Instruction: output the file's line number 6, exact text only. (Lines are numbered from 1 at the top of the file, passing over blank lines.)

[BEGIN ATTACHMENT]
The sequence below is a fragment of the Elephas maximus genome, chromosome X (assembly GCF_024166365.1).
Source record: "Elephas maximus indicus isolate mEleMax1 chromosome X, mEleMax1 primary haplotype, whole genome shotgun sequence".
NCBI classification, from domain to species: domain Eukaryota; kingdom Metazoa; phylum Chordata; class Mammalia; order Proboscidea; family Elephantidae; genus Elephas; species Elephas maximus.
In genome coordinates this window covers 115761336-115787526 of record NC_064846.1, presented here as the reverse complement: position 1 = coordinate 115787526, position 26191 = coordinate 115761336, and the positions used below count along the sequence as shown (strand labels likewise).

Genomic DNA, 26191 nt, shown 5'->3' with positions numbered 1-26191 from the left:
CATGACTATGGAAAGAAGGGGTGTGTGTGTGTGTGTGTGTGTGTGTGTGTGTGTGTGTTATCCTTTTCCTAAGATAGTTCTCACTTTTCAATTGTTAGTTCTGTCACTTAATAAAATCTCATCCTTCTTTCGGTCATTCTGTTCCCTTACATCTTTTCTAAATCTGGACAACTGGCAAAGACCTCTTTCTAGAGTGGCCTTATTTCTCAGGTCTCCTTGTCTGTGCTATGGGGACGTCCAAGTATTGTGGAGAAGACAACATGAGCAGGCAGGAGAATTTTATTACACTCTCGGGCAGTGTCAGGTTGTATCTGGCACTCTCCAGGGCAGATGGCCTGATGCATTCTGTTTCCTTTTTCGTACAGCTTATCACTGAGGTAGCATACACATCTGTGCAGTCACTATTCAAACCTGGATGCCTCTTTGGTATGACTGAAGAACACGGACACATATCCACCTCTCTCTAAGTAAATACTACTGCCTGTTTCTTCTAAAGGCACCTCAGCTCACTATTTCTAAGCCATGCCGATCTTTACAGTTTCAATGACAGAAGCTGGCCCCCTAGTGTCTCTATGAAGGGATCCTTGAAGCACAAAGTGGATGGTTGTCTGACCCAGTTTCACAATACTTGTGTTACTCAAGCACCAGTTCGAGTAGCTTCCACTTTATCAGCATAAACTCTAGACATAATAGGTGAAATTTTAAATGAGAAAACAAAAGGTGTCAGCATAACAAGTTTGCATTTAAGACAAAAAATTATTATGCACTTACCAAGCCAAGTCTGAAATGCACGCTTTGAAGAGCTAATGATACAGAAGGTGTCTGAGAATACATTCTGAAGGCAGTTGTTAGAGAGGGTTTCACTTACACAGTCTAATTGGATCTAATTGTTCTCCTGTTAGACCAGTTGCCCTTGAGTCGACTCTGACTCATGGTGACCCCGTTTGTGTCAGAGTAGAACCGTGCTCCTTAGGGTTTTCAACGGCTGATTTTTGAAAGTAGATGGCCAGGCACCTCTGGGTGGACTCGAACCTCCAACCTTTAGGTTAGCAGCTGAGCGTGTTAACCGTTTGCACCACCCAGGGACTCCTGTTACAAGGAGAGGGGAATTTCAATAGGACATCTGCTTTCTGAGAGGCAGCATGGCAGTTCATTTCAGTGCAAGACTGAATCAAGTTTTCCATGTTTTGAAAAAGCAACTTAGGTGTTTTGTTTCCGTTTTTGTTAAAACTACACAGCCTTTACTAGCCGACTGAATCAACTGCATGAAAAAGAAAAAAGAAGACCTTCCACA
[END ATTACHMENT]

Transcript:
CATGACTATGGAAAGAAGGGGTGTGTGTGTGTGTGTGTGTGTGTGTGTGTGTGTGTGTTATCCTTTTCCTAAGATAGTTCTCACTTTTCAATTGTTAGTTCTGTCACTTAATAAAATCTCATCCTTCTTTCGGTCATTCTGTTCCCTTACATCTTTTCTAAATCTGGACAACTGGCAAAGACCTCTTTCTAGAGTGGCCTTATTTCTCAGGTCTCCTTGTCTGTGCTATGGGGACGTCCAAGTATTGTGGAGAAGACAACATGAGCAGGCAGGAGAATTTTATTACACTCTCGGGCAGTGTCAGGTTGTATCTGGCACTCTCCAGGGCAGATGGCCTGATGCATTCTGTTTCCTTTTTCGTACAGCTTATCACTGAGGTAGCATACACATCTGTGCAGTCACTATTCAAACCTGGATGCCTCTTTGGTATGACTGAAGAACACGGACACATATCCACCTCTCTCTAAGTAAATACTACTGCCTGTTTCTTCTAAAGGCACCTCAGCTCACTATTTCTAAGCCATGCCGATCTTTACAGTTTCAATGACAGAAGCTGGCCCCCTAGTGTCTCTATGAAGGGATCCTTGAAGCACAAAGTGGATGGTTGTCTGACCCAGTTTCACAATACTTGTGTTACTCAAGCACCAGTTCGAGTAGCTTCCACTTTATCAGCATAAACTCTAGACATAATAGGTGAAATTTTAAATGAGAAAACAAAAGGTGTCAGCATAACAAGTTTGCATTTAAGACAAAAAATTATTATGCACTTACCAAGCCAAGTCTGAAATGCACGCTTTGAAGAGCTAATGATACAGAAGGTGTCTGAGAATACATTCTGAAGGCAGTTGTTAGAGAGGGTTTCACTTACACAGTCTAATTGGATCTAATTGTTCTCCTGTTAGACCAGTTGCCCTTGAGTCGACTCTGACTCATGGTGACCCCGTTTGTGTCAGAGTAGAACCGTGCTCCTTAGGGTTTTCAACGGCTGATTTTTGAAAGTAGATGGCCAGGCACCTCTGGGTGGACTCGAACCTCCAACCTTTAGGTTAGCAGCTGAGCGTGTTAACCGTTTGCACCACCCAGGGACTCCTGTTACAAGGAGAGGGGAATTTCAATAGGACATCTGCTTTCTGAGAGGCAGCATGGCAGTTCATTTCAGTGCAAGACTGAATCAAGTTTTCCATGTTTTGAAAAAGCAACTTAGGTGTTTTGTTTCCGTTTTTGTTAAAACTACACAGCCTTTACTAGCCGACTGAATCAACTGCATGAAAAAGAAAAAAGAAGACCTTCCACA